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Così fan tutte, Welsh National Opera, Cardiff | reviews, news & interviews

Così fan tutte, Welsh National Opera, Cardiff

Così fan tutte, Welsh National Opera, Cardiff

Classic masterpiece about sexual frailty switched from Naples to Barry Island

Helen Lepalaan: Dorabella on the pierAll images by Catherine Ashmore

“I’ve seen an asp, a hydra, a basilisk”, Fiordiligi sings as she tries to ward off Ferrando in the second act of Mozart’s cynical dissection of true love. Benjamin Davis’s new production for WNO converts these beasts into a crocodile, a dragon, assorted dogs and a teddy bear: and not as figments of Fiordiligi’s overheated imagination, but as the all too real promenade furniture of whichever British seaside resort Davis and his designer, Max Jones, have chosen as their 1950s version of 1780s Naples.

With this kind of relocation, you can usually tease out some kind of connotation which lends “relevance” to the stuffy old nonsense that comes in the form of opera libretti. But this particular concept, which betrays the text at almost every point, seems to defy serious consideration, except as one of those smart after-dinner ideas (“Wouldn’t it be fun to set Bohème on an airbus?”) that ought by rights to be scraped off the plates after the guests have left. From the moment when Davis drowns out the overture with audience cackles at the antics of what the programme indulgently calls “a community of pier entertainers”, you know you’re for it.

Thereafter, one bright idea follows another in a relentless stream of pink, yellow and mauve vulgarity, McGill-style, complete with fat-lady-in-swimming-costume, and culminating in Despina singing “Una donna a quindici anni” in an upstairs bathroom waving a lavatory brush and Guglielmo screwing Dorabella in a postcard kiosk. True love may have been a sham in Mozart’s Vienna; but in Benjamin Davis’s Barry Island it’s barely even a distant memory.

It’s hard to pass by such visual horrors, not least when they clash so blatantly with the music’s unfailing style and refinement. It might, I suppose, be argued that Mozart himself set up an equivalent conflict by cloaking the repulsive goings-on of da Ponte’s libretto in some of the most exquisite music ever written. But the cynicism depends specifically on a certain uniformity of surface idiom: it was precisely these people, in their elegant dresses and with their enlightened protestations of fidelity and moral correctness, who so quickly gave way to the first real emotion that ever entered their lives, and who then (and this is the crucial point) so readily discarded it again the minute it was exposed as based on a fraud. In the world of McGill, the fraud is no more than a double entendre, to which any kind of refinement is simply alien.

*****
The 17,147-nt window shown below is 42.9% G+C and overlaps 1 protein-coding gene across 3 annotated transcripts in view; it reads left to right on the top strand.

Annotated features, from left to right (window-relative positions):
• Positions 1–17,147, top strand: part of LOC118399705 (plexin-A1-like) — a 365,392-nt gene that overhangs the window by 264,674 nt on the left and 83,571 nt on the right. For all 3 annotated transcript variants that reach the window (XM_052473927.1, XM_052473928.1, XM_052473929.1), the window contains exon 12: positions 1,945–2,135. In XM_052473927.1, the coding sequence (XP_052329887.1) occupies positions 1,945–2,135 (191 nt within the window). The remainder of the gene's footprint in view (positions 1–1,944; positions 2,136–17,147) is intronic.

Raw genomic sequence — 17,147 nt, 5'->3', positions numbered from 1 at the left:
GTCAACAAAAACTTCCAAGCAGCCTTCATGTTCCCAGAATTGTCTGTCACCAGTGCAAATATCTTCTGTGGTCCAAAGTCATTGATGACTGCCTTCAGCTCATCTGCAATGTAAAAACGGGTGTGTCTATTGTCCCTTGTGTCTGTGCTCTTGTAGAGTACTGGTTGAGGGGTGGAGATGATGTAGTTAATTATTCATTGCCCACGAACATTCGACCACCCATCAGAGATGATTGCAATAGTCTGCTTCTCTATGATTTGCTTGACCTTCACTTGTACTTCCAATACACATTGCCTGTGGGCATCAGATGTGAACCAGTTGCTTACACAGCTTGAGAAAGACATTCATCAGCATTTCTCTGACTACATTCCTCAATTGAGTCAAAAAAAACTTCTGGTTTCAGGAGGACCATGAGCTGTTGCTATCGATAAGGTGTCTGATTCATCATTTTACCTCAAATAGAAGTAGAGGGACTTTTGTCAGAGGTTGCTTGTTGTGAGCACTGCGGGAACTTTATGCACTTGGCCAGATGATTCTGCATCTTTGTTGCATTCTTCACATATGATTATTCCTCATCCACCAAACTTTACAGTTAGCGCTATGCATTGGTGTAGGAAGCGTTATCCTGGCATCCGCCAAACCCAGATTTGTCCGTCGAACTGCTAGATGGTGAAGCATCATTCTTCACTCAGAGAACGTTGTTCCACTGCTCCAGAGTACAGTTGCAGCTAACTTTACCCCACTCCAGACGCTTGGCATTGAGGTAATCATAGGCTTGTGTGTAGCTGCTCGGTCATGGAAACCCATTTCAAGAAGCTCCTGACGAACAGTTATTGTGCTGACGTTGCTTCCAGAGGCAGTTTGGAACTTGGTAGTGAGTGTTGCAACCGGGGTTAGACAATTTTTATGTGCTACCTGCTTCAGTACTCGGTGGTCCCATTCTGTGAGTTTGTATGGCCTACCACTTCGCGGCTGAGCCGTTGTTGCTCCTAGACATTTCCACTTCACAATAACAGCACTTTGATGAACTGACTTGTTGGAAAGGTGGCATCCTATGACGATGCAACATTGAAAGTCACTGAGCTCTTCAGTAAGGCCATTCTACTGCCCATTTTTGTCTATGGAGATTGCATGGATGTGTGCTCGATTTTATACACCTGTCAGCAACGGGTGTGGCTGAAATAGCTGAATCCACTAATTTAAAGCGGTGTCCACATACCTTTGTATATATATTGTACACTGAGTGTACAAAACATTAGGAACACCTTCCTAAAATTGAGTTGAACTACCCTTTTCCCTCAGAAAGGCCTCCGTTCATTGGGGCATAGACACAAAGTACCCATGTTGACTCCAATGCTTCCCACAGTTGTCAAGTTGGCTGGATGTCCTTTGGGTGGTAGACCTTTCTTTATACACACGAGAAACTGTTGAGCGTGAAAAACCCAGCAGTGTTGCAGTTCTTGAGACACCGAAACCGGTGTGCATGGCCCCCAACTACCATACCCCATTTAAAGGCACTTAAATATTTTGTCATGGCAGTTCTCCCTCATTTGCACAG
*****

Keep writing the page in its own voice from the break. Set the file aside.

Having got this off my chest, I’ll say that, if you shut your eyes, there is plenty to like about the performance. Even visually there are things, if you can ignore the imagery; Davis is an experienced staff director with the company, and he knows how to manoeuvre his cast (a bigger one, in this sense, than da Ponte allowed for) around the stage. This is a well-choreographed production. And musically it is strong. Camilla Roberts is a genuinely touching Fiordiligi, finely controlled in her two big arias and perhaps suffering the least from promenade life, though she might have been spared “Fra gli amplessi” over a wash basin; Helen Lepalaan, from Estonia, does suffer a bit, and tends to overact with it, but sings stylishly – a fashionably soprano-ish Dorabella (in fact, Roberts at times displays the stronger chest register of the two). Claire Ormshaw is a clever, musicianly Despina, if a shade small of voice, especially when made to sing out from interior rooms of Max Jones’s Gelateria Botticelli.

The men have their ups and downs. Robin Tritschler delivers “Un aura amorosa” as exquisitely as any tenor I’ve heard since Luigi Alva, forces a little at other times, but is all the same a fine, watchable Ferrando, even with a false nose. The Guglielmo, Gary Griffiths gets a moustache as well, together with yachting shorts (would any girl fall for such a twerp?), and his singing also coarsens now and then. His half of “Il core vi dono”, perhaps the greatest of all seduction duets, was disappointing, though it did the trick for Ms Lepalaan. But his self-righteous little rondo about the frailty of women was enchanting -doubly so, of course, for its sheer brazen hypocrisy. Neil Davies’s Don Alfonso, in this production “a pier entertainer”, survives his check suit and pork-pie hat as well as could be expected, and also survives Mozart’s mean refusal to give him a decent aria, dispatching his witty fragments of this and that in fine style – though where his philosophical view of life and love comes from is by no means apparent.

In the pit Daniele Rustioni controls all this very capably and with an easy, undemonstrative style. The playing, especially by the wind sections, is superb. Rustioni’s isn’t the most emotionally pointed Così I’ve heard, but it preserves faith in the essential idiom of this long-suffering masterpiece.

If you shut your eyes, there is plenty to like about the performance

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Comments

Granted, it's not the most subtle production you'll ever see. But it is funny - there was plenty of unforced laughter from the audience on Friday. And Cosi fan tutte is a comic opera, after all.

Llandudno, October 2012. Amateur dramatics, dissappointing and weak. Other than Elizabeth Watts in the second act, nothing memorable. I wish I'd stayed at home. Worse than Jeptha, earlier in the week. I'll be much more careful about tickets for this company in the future.

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